A Species Distribution is a (preferably named) vector containing species abundances or probabilities.
as.SpeciesDistribution(x, ...) # S3 method for data.frame as.SpeciesDistribution(x, ...) # S3 method for integer as.SpeciesDistribution(x, ...) # S3 method for numeric as.SpeciesDistribution(x, ...) # S3 method for SpeciesDistribution autoplot(object, ..., Distribution = NULL, ylog = TRUE, main = NULL, xlab = "Rank", ylab = NULL, pch = ggplot2::GeomPoint$default_aes$shape, col = ggplot2::GeomPoint$default_aes$colour, cex = ggplot2::GeomPoint$default_aes$size) # S3 method for SpeciesDistribution plot(x, ..., Distribution = NULL, type = "b", log = "y", main = NULL, xlab = "Rank", ylab = NULL) is.SpeciesDistribution(x) as.ProbaVector(x, ...) # S3 method for data.frame as.ProbaVector(x, ...) # S3 method for integer as.ProbaVector(x, Correction = "None", Unveiling = "None", RCorrection = "Jackknife", JackOver = FALSE, JackMax = 10, CEstimator = "ZhangHuang", q = 0, ..., CheckArguments = TRUE) # S3 method for numeric as.ProbaVector(x, Correction = "None", Unveiling = "None", RCorrection = "Jackknife", JackOver = FALSE, JackMax = 10, CEstimator = "ZhangHuang", q = 0, ..., CheckArguments = TRUE) is.ProbaVector(x) as.AbdVector(x, ...) # S3 method for data.frame as.AbdVector(x, Round = TRUE, ...) # S3 method for integer as.AbdVector(x, ...) # S3 method for numeric as.AbdVector(x, Round = TRUE, ...) is.AbdVector(x)
The distribution to fit on the plot. May be
A string containing one of the possible corrections to estimate a probability distribution:
A string containing one of the possible unveiling methods to estimate the probabilities of the unobserved species:
A string containing a correction recognized by
The highest jackknife order allowed. Default is 10. Allowed values are between 1 and 9.
A string containing an estimator recognized by
A number: the order of entropy. Default is 0 for richness. Used only to estimate asymptotic probability distributions with
The plot type, see
The axis to plot in log scale, e.g.
The main title of the plot. if
The X axis label, "Rank" by default.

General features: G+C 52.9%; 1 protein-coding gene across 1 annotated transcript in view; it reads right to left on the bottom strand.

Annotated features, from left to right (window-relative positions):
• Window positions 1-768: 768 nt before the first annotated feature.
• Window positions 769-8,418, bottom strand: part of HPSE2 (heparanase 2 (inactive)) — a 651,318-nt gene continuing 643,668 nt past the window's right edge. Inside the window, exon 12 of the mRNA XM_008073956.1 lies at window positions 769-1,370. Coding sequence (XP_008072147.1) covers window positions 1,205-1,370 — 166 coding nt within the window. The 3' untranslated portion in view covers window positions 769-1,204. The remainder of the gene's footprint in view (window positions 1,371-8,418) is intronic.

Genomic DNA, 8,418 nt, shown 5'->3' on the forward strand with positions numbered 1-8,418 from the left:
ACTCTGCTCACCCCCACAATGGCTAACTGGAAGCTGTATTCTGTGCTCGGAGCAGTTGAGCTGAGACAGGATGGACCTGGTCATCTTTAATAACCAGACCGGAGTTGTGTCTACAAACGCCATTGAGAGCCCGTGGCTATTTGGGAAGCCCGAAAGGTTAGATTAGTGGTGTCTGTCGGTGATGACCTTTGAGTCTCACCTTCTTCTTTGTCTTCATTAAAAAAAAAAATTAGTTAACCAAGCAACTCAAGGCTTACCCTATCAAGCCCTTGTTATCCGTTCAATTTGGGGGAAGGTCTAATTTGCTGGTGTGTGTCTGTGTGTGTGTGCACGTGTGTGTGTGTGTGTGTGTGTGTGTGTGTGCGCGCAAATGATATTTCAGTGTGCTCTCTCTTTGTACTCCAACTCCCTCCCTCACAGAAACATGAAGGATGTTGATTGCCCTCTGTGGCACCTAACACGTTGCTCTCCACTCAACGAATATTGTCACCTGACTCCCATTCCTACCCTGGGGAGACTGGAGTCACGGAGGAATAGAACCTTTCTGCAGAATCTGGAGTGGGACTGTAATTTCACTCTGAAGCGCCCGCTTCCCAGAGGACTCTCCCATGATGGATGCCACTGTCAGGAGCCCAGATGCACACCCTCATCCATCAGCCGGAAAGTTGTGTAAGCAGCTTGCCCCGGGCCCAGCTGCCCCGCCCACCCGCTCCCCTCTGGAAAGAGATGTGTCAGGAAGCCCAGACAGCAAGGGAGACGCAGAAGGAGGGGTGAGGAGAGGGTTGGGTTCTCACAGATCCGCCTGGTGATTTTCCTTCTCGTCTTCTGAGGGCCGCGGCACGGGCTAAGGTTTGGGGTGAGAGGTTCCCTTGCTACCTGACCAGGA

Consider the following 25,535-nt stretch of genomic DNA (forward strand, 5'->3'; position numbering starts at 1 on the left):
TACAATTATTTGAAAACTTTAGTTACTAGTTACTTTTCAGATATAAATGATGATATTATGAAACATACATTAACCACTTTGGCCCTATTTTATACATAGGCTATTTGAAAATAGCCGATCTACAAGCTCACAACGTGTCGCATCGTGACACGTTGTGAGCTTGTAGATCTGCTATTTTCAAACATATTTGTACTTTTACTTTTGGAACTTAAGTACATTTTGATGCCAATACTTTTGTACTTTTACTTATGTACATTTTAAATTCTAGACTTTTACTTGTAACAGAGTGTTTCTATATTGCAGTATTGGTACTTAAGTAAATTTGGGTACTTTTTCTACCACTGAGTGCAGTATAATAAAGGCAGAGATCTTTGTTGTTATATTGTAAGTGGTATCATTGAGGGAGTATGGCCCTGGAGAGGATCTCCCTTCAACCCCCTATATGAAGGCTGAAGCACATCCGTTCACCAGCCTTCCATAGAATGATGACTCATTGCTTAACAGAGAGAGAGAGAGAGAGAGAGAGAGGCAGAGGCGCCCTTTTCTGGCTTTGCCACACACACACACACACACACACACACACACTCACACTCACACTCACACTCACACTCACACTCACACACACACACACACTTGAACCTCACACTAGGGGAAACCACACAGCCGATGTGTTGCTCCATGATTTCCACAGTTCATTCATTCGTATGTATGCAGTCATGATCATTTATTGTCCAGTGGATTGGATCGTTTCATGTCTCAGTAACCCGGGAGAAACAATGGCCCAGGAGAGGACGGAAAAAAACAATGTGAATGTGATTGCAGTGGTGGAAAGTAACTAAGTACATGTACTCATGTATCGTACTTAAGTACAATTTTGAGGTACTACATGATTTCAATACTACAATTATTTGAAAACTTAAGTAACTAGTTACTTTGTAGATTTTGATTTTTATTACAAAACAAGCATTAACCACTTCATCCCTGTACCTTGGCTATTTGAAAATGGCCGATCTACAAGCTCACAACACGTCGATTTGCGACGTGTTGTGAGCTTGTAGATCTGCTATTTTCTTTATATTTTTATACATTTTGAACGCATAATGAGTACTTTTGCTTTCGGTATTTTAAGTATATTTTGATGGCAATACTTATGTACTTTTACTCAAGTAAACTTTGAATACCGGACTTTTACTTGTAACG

The Y axis label. if
The plotting characters. See
The color of the geom objects. See "Color Specification" in
The character expansion (size) of the points. See
Additional arguments to be passed to
SpeciesDistribution objects include
as.AbdVector just sets the class of the numeric or integer
x so that appropriate versions of community functions (generic methods such as
Diversity) are applied. Abundance values are rounded (by default) to the nearest integer.
as.ProbaVector normalizes the vector so that it sums to 1. If
Correction is not
"None", the observed abundance distribution is used to estimate the actual species distribution. The list of species will be changed: zero-abundance species will be cleared, and some unobserved species will be added. First, observed species probabilities are estimated folllowing Chao and Shen (2003), i.e. input probabilities are multiplied by the sample coverage, or according to more sophisticated models: Chao et al. (2013, single-parameter model), or Chao et al. (2015, two-parameter model). The total probability of observed species equals the sample coverage. Then, the distribution of unobserved species can be unveiled: their number is estimated according to
RCorrection (if the Jackknife estimator is chosen, the
JackOver argument allows using the order immediately over the optimal one). The coverage deficit (1 minus the sample coverage) is shared by the unobserved species equally (
Unveiling = "unif", Chao et al., 2013) or according to a geometric distribution (
Unveiling = "geom", Chao et al., 2015).
These functions can be applied to data frames to calculate the joint diversity (Gregorius, 2010).
SpeciesDistribution objects can be plotted. The
plot method returns the estimated parameters of the fitted distribution. The broken stick has no parameter, so the maximum abundance is returned.
Fisher's alpha (Fisher et al., 1943) is estimated to fit the log-series distribution. The estimation is done by the
fisher.alpha function of package
vegan. It may differ substantially from the estimation returned by
optimal.theta from package
Eric Marcon <Eric.Marcon@ecofog.gf>, Bruno Herault <Bruno.Herault@ecofog.gf>
Chao, A. and Shen, T. J. (2003). Nonparametric estimation of Shannon's index of diversity when there are unseen species in sample. Environmental and Ecological Statistics 10(4): 429-443.
Chao, A., Wang, Y. T. and Jost, L. (2013). Entropy and the species accumulation curve: a novel entropy estimator via discovery rates of new species. Methods in Ecology and Evolution 4(11):1091-1100.
Chao, A., Hsieh, T. C., Chazdon, R. L., Colwell, R. K., Gotelli, N. J. (2015) Unveiling the Species-Rank Abundance Distribution by Generalizing Good-Turing Sample Coverage Theory. Ecology 96(5): 1189-1201.
Fisher R.A., Corbet A.S., Williams C.B. (1943) The Relation Between the Number of Species and the Number of Individuals in a Random Sample of an Animal Population. Journal of Animal Ecology 12: 42-58.
Gregorius H.-R. (2010) Linking Diversity and Differentiation. Diversity 2(3): 370-394.
# Load Paracou data (number of trees per species in two 1-ha plot of a tropical forest) data(Paracou618) # Ns is the total number of trees per species Ns <- as.AbdVector(Paracou618.MC$Ns) # Whittaker plot, poorly fitted by a log-normal distribution plot(Ns, Distribution = "lnorm")#> $mu #>  0.9519812 #> #> $sigma #>  1.011383 #># ggplot version autoplot(Ns, Distribution = "lnorm")